UIs for autonomous features ignore users

While automakers tout the value of autonomous driving systems and testing companies garner bad media. The general public is still afraid and unsure. A new report explains that autonomous features need more friendly user interfaces.

Over the last 15 years, semi-autonomous features offered by OEMs have arguably been a series of partially automated parking and driving systems that are mostly accurate and sometimes comfortable, but rarely easy to discover or use. A new report from the In-Vehicle UX (IVX) group at Strategy Analytics, “In Ramp Up to Fully Autonomous Systems, the User is Being Ignored”, assessed the on-going transition from semi-autonomous features in vehicles, to fully autonomous systems. Crucially, systems must be designed from the human outward, rather than from the system inward, to ensure successful uptake.

Current semi-autonomous driving and parking systems have not excelled, primarily due to poor human-machine-interfaces (HMI). In research undertaken by Strategy analytics, first-time users often had extreme difficulty mastering the controls related to these features and correctly interpreting relevant iconography and messages. Even the most basic task such as determining whether the system was “on,” was difficult. However, while consumers continue to show interest in autonomous transportation systems, many are pessimistic about them due to a lack of trust; and this will be a major obstacle to overcome.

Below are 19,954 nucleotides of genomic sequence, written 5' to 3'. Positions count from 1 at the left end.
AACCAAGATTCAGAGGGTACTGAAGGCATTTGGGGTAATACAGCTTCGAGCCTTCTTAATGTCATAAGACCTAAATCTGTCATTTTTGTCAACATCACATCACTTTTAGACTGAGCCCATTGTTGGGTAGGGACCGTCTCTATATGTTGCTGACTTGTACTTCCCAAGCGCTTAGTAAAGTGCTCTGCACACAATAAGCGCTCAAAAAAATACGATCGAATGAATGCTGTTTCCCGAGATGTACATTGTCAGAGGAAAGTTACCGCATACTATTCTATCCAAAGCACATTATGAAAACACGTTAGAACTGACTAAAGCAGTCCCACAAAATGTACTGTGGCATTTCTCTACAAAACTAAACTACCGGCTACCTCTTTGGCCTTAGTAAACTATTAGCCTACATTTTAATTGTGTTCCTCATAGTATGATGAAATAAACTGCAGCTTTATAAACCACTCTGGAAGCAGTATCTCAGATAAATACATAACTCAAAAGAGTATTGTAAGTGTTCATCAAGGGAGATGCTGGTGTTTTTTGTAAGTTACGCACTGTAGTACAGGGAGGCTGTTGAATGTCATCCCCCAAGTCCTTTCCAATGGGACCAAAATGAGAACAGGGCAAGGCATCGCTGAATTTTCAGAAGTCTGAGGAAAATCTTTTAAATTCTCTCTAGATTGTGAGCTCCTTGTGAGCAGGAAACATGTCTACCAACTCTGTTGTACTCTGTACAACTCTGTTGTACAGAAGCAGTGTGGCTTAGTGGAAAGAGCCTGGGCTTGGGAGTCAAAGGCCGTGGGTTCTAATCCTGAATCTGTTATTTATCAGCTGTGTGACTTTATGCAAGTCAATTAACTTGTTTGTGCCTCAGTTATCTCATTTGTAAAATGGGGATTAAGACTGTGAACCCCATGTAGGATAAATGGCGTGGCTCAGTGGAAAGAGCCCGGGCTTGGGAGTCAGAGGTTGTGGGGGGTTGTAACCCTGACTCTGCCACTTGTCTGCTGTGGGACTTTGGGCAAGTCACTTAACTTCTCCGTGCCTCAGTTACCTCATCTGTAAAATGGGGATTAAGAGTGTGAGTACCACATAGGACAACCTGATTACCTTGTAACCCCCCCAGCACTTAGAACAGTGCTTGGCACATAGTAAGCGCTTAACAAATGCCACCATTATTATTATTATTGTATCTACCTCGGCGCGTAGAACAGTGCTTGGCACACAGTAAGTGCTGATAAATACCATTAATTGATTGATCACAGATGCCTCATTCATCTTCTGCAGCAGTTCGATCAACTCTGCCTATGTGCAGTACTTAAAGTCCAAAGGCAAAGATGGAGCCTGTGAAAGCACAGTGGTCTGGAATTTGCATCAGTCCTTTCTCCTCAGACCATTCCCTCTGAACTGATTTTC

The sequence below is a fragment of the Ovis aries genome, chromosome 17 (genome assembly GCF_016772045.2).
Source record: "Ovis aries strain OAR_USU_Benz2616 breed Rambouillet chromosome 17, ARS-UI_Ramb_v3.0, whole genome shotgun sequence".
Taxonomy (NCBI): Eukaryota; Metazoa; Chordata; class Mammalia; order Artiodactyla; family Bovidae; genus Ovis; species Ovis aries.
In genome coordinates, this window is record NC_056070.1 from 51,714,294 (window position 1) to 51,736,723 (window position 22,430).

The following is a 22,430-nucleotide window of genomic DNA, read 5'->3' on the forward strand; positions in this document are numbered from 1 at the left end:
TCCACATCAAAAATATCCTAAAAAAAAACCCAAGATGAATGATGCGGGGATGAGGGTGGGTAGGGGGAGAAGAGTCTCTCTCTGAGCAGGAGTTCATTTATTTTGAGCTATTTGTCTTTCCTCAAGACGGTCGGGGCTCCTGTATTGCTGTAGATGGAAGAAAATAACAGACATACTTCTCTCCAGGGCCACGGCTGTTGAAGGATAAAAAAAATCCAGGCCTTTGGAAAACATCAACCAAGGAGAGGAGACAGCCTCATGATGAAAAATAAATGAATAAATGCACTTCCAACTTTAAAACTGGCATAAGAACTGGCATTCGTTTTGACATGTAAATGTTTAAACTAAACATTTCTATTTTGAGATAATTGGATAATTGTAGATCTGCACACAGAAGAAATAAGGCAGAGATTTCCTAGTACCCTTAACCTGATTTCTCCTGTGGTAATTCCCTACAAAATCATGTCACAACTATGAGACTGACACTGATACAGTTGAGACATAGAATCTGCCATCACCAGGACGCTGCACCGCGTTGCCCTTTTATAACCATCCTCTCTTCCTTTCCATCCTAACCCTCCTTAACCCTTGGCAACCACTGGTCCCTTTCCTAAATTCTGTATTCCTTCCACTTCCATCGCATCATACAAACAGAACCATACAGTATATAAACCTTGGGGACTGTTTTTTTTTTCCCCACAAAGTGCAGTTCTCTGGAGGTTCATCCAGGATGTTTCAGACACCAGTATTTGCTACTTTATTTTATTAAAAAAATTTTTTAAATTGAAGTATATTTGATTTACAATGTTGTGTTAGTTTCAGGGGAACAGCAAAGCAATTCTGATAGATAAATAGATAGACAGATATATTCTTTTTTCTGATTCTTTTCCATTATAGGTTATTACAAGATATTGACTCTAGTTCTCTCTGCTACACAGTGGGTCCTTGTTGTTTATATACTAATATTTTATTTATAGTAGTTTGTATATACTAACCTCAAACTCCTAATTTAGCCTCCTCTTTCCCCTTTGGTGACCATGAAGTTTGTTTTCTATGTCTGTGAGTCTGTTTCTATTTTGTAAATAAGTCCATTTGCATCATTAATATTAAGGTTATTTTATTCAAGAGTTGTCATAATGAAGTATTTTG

Derek Viita, Senior Analyst and report author commented, “It is becoming clear that media coverage of early incidents with autonomous driving features is coloring early consumer perceptions of these systems. The rush by non-traditional transport companies to beta-test concepts before they are road-or-user-ready has led to a number of incidents being portrayed negatively in the media.”

Chris Schreiner, Director of Syndicated Research, agreed. “Added to positive media coverage, the user experience of semi-autonomous driving and parking systems could also improve greatly. For example, warnings that use multiple output modalities lead to a faster reaction time and a quicker hand-off back to the autonomous system than warnings that use just one modality. This would go a long way toward establishing consumer trust in future fully autonomous transport experiences.”

There is concern from consumer advocates that because regulators are being hired by autonomous driving and mobility companies that the government is not creating rules that are safe for Americans.